Our study covers a period of three years, which have been great for Indian investors, more particularly the fund industry which has reached a critical mass during this period. From 29, the number of fund houses operating in India has gone up to 33. However, we have considered only 28, which have been operational in the Indian market for more than three years, and left the five new entrants out of the scope of our study. We ranked the performance of these 28 funds over the past three years by four factors. First, the average performance of their equity growth funds (these include diversified, sector and index funds) over the past three years.
How did we do this? We considered all the 284 growth schemes in those three categories presently on offer by various fund houses to calculate the average returns provided by them during the past three years. For all those schemes which have been in existence for more than three years, we have considered their returns over the past three years and annualised them. For schemes which have been in existence for less than three years but more than one year, we have considered annualised returns since inception; for those which have been in existence for less than a year, we have considered their absolute returns since inception. We then took an average of returns provided by various schemes of each fund house to arrive at an aggregate average return for each.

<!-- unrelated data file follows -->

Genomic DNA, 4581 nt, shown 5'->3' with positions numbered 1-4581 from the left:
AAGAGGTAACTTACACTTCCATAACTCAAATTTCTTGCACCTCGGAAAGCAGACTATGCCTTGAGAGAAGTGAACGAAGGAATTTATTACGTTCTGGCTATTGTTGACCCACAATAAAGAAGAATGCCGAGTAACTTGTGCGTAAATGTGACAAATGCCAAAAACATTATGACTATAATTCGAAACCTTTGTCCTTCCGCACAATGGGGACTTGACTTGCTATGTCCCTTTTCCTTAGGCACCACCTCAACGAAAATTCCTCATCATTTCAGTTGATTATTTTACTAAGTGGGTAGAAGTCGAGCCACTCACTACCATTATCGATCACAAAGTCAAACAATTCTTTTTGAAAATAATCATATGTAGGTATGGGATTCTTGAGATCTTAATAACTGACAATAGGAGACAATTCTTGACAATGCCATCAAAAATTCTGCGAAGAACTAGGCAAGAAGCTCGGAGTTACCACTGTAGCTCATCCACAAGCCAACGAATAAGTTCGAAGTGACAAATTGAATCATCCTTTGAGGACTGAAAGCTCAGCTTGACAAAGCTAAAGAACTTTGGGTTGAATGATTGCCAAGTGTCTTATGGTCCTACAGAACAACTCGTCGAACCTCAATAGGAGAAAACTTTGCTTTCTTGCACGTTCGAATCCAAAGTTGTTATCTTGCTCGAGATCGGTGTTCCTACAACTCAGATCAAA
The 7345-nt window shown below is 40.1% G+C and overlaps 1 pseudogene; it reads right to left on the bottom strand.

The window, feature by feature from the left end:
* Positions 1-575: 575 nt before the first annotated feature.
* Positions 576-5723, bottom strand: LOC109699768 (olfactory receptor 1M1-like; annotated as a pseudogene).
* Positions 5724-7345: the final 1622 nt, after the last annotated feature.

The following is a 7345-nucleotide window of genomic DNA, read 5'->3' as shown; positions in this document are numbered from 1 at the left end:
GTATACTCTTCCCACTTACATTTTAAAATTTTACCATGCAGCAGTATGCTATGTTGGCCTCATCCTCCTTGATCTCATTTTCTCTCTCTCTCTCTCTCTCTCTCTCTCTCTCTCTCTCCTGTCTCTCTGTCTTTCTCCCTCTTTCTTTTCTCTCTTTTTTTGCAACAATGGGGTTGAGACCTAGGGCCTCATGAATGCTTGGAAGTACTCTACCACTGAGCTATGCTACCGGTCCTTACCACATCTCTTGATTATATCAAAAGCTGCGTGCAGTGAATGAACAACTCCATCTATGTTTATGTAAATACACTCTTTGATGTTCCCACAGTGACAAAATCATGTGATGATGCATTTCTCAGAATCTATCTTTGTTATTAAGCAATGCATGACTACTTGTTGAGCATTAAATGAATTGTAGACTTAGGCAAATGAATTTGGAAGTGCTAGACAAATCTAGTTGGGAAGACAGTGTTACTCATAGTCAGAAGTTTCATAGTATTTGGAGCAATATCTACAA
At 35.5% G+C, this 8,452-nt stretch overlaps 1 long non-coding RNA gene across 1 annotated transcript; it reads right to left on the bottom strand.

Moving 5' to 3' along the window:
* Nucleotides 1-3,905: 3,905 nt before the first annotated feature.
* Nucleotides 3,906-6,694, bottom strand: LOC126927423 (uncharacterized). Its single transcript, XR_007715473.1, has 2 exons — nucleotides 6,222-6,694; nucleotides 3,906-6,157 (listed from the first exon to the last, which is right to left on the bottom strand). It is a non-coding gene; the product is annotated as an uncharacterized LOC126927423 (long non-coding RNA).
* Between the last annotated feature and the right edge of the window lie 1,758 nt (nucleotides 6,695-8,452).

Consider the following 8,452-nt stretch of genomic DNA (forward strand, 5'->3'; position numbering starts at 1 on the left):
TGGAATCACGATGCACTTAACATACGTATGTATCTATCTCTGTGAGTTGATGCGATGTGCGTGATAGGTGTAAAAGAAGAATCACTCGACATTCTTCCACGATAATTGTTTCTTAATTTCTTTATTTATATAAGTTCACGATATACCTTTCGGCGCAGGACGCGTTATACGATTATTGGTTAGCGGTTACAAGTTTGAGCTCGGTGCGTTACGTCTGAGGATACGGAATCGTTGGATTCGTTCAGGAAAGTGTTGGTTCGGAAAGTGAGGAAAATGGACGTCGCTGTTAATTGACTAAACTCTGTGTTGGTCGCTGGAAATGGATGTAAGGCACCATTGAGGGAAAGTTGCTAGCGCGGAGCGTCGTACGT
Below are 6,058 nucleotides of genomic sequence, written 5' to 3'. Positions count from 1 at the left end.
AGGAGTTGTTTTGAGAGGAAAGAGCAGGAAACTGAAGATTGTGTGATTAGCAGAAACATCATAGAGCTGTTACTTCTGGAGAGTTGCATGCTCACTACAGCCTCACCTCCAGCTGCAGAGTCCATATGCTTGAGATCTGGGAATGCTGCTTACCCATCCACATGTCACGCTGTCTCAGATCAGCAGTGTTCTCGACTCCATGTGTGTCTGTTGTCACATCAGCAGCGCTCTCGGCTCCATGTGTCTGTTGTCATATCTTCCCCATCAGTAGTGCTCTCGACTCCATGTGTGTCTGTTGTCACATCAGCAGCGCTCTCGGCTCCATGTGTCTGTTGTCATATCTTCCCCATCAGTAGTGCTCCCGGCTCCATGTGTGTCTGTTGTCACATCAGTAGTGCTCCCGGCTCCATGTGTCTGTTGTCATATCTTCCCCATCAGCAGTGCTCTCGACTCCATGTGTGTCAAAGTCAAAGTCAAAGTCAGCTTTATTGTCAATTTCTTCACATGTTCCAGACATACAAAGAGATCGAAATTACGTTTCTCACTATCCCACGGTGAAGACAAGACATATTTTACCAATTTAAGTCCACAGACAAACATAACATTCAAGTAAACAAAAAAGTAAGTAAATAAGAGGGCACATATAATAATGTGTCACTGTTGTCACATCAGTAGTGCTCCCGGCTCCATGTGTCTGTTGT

Second, since we believe that returns are just one part of the story, we considered the downside risk associated with each of the schemes by calculating the Sortino ratio. An average of the Sortino for schemes offered by each fund house gave us the measure of the downside risk associated with each of the fund house. Third, one unique criterion that we had introduced last year was the number of new funds offered by fund houses when the going is good (periods of rising markets). We provide negative weightage - the more the NFOs, the lower is the rank. The fourth factor that we considered was the size of assets managed. The larger the size, the better it is. A composite ranking based on all these four factors gave us our final list of the best fund houses.